Actually navigating the menus via these buttons couldn’t be more awkward, with regular miss-presses that end up exiting you from the menu altogether. Navigation aside, however, inside the OSD you do have plenty of options to choose from – including color, brightness, luminance, and game settings.
Once you’ve found your perfect settings, you can save them to one of the various custom profiles.
Color Accuracy & Picture Quality
Great colors and excellent picture quality are two of the main factors that help create immersion while your gaming. Despite the importance of good color, monitor manufacturers don’t always calibrate the color of their panels to what is deemed accurate within specific color spectrums – sRGB/Rec.709 for example.
We like to test each monitor for color reproduction to see how they would perform in color-accurate 0scenarios.
Here are the results for the Acer Nitro XV340CK:
|Preset||White Point||Black Depth||Contrast Ratio||Average ΔE*00||Gamma|
|Out The Box||6952K||0.2683 cd/m²||769.9:1||2.41||2..00|
Like always, we kicked started by quickly testing the factory ‘out the box’ settings – which for this monitor were; ‘Standard’ preset, 70 luminance, Overdrive set to ‘Normal’, and Color temperature warm.
Out of the box, the XV340CK was a little disappointing if truth be told. We measured a 6952K white point and fairly unimpressive 0.268 black depth. Contrast ratio was much lower than I expected, with Averaged DeltaE being inaccurate for the most part.
This monitor comes with an sRGB simulated profile, so we tested that to see if the colors were more accurate. Weirdly, they were not. We got a very similar White point as the factory but lower black depth overall. Contrast ratio was pretty much the same and average deltaE actually got worse, moving to 2.54 on average.
There were a number of other color presets to choose from, but none really offered great accuracy. That being said, here are some observations made from the presets:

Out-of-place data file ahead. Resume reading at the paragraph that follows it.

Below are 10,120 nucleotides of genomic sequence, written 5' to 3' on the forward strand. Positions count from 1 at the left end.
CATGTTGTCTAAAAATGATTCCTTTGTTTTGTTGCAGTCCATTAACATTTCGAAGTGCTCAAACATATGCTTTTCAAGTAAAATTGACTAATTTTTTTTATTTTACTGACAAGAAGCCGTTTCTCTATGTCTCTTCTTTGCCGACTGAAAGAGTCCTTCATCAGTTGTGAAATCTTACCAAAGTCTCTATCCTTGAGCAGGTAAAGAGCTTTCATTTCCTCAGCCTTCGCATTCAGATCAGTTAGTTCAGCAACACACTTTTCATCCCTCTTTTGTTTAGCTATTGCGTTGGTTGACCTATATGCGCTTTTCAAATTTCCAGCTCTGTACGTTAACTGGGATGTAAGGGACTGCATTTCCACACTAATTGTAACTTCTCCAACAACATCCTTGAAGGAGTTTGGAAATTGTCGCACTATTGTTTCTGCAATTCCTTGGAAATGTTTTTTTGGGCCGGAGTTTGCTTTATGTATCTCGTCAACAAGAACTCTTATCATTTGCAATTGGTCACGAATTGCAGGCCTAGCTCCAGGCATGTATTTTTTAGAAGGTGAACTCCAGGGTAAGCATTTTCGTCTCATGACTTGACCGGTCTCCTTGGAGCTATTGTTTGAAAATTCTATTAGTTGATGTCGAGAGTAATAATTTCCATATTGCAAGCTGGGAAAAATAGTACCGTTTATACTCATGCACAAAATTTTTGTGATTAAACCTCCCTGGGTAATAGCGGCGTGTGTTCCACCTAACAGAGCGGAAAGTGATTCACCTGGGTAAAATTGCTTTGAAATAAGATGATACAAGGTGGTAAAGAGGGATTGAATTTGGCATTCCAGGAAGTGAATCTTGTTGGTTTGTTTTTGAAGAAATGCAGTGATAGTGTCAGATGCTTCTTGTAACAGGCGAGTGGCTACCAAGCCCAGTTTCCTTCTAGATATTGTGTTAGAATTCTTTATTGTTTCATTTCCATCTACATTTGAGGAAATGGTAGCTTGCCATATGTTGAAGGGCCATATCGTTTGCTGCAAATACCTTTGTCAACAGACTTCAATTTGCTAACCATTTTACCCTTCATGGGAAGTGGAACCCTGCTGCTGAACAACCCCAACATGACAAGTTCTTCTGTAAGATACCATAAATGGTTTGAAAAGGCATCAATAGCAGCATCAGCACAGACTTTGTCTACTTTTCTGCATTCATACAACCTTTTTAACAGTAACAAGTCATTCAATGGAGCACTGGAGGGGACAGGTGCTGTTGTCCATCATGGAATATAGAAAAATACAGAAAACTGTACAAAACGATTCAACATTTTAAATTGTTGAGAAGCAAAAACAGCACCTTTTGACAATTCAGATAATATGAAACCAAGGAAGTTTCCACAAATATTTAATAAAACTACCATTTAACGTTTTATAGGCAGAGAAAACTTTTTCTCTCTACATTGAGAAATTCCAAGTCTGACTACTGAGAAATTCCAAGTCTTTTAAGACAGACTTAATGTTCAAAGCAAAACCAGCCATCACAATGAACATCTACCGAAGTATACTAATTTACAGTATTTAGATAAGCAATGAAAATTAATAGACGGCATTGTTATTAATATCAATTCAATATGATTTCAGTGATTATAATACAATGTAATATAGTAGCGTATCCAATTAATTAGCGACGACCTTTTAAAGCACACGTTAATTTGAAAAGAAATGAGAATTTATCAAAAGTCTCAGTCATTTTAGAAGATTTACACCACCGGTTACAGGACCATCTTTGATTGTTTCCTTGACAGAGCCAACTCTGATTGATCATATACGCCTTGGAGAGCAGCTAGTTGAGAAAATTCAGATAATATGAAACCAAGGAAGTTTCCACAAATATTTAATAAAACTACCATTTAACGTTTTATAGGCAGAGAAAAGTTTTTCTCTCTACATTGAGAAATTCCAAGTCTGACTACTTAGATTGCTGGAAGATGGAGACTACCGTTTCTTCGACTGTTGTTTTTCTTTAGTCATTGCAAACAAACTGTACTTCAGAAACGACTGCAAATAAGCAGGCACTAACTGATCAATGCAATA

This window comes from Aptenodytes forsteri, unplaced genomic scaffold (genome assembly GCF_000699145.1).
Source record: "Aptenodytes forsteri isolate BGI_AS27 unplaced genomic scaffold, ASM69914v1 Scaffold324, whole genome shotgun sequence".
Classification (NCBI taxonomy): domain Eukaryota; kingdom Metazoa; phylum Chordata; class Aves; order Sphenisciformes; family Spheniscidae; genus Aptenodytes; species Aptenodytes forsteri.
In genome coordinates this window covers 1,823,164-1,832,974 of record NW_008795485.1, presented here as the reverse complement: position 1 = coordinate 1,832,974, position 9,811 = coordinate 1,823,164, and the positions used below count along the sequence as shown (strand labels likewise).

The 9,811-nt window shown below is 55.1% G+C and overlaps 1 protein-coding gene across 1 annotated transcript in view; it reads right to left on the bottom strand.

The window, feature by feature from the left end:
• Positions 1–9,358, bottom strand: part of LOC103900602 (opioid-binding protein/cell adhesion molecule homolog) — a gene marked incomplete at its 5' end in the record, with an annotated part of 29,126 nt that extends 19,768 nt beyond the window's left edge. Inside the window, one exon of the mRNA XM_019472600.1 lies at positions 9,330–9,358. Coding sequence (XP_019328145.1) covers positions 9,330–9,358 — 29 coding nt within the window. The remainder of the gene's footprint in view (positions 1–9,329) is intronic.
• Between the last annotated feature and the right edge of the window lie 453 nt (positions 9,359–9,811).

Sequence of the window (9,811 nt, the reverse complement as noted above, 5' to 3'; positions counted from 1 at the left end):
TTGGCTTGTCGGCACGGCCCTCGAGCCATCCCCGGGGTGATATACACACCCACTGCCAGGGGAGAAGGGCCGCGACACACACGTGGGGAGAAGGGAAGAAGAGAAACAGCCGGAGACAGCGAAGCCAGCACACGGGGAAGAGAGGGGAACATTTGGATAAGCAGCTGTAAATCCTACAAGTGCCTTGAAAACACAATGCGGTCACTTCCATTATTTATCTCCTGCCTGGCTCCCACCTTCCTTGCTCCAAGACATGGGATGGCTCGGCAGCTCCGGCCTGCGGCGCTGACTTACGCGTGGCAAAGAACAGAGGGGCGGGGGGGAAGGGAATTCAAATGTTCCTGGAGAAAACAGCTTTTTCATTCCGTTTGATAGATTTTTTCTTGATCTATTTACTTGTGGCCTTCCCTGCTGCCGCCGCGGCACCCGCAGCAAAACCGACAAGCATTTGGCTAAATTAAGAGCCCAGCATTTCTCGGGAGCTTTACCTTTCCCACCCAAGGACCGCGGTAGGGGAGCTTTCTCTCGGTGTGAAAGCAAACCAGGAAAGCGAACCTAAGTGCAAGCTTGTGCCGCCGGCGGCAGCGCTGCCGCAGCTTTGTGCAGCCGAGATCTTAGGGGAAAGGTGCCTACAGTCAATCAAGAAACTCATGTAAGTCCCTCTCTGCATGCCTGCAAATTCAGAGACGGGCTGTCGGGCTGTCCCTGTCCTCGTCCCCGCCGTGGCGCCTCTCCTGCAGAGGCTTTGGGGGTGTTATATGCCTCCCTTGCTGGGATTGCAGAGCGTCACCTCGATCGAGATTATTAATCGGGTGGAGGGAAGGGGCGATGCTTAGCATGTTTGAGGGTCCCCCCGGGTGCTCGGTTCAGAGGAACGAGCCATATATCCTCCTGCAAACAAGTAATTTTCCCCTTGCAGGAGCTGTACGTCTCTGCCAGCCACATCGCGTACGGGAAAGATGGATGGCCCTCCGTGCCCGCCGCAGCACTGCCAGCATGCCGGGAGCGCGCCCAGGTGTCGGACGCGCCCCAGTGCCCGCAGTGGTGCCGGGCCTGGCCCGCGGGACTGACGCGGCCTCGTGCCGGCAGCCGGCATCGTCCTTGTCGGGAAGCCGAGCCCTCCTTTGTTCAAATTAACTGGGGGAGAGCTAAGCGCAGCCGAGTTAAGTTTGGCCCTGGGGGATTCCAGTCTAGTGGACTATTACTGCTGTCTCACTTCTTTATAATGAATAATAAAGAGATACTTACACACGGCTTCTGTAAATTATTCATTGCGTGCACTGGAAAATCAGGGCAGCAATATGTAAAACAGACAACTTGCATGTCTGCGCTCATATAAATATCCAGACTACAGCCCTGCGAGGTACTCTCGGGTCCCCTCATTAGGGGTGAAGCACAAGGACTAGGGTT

Action – Color was fairly similar to Standard – Over drive was increased to Extreme, Freesync was disabled, and Ultra Low Latency was enabled.
Racing – Blacks seemed to be boosted slightly over the ‘Standard’ preset. Contrast ratio was greater and the image seemed to be utilizing a higher gamma. Over Drive was again set to Extreme and ULL (ultra low latency) was enabled.
Sports – Overall luminance was lowered in this preset with blacks boosted. Over Drive was set to ‘Normal’ and ULL was enabled.
After testing the various presets, I quickly calibrated the panel to see how accurate it could be.
We used the ‘User’ preset and altered the RGB to 42/46/36.
Here are the results:
|Preset||White Point||Black Depth||Contrast Ratio||Average ΔE*00||Maximum ΔE*00||Gamma|
|Calibrated Profile||6512K||0.1569 cd/m²||762.2:1||0.26||1.63||2.19|
We calibrated the monitor and ran an in-depth color test to see how accurate the colors were across a larger spectrum. The results, as expected, were a massive improvement when compared to the other presets on offer. As you can see from the graph above, white point and black depth were the most accurate we had tested so far. Contrast ratio was still poor but average deltaE took a massive dip to a near-perfect 0.26 – maxing out at 1.83, respectively. Gamma now read 2.19.
Whilst this monitor isn’t the most accurate we’ve ever tested, it did offer good levels of accuracy when calibrated. Out of the box, this monitor is not suitable for individuals looking to perform color-accurate work. However, after calibration, I could easily recommend this for editing within the sRGB spectrum.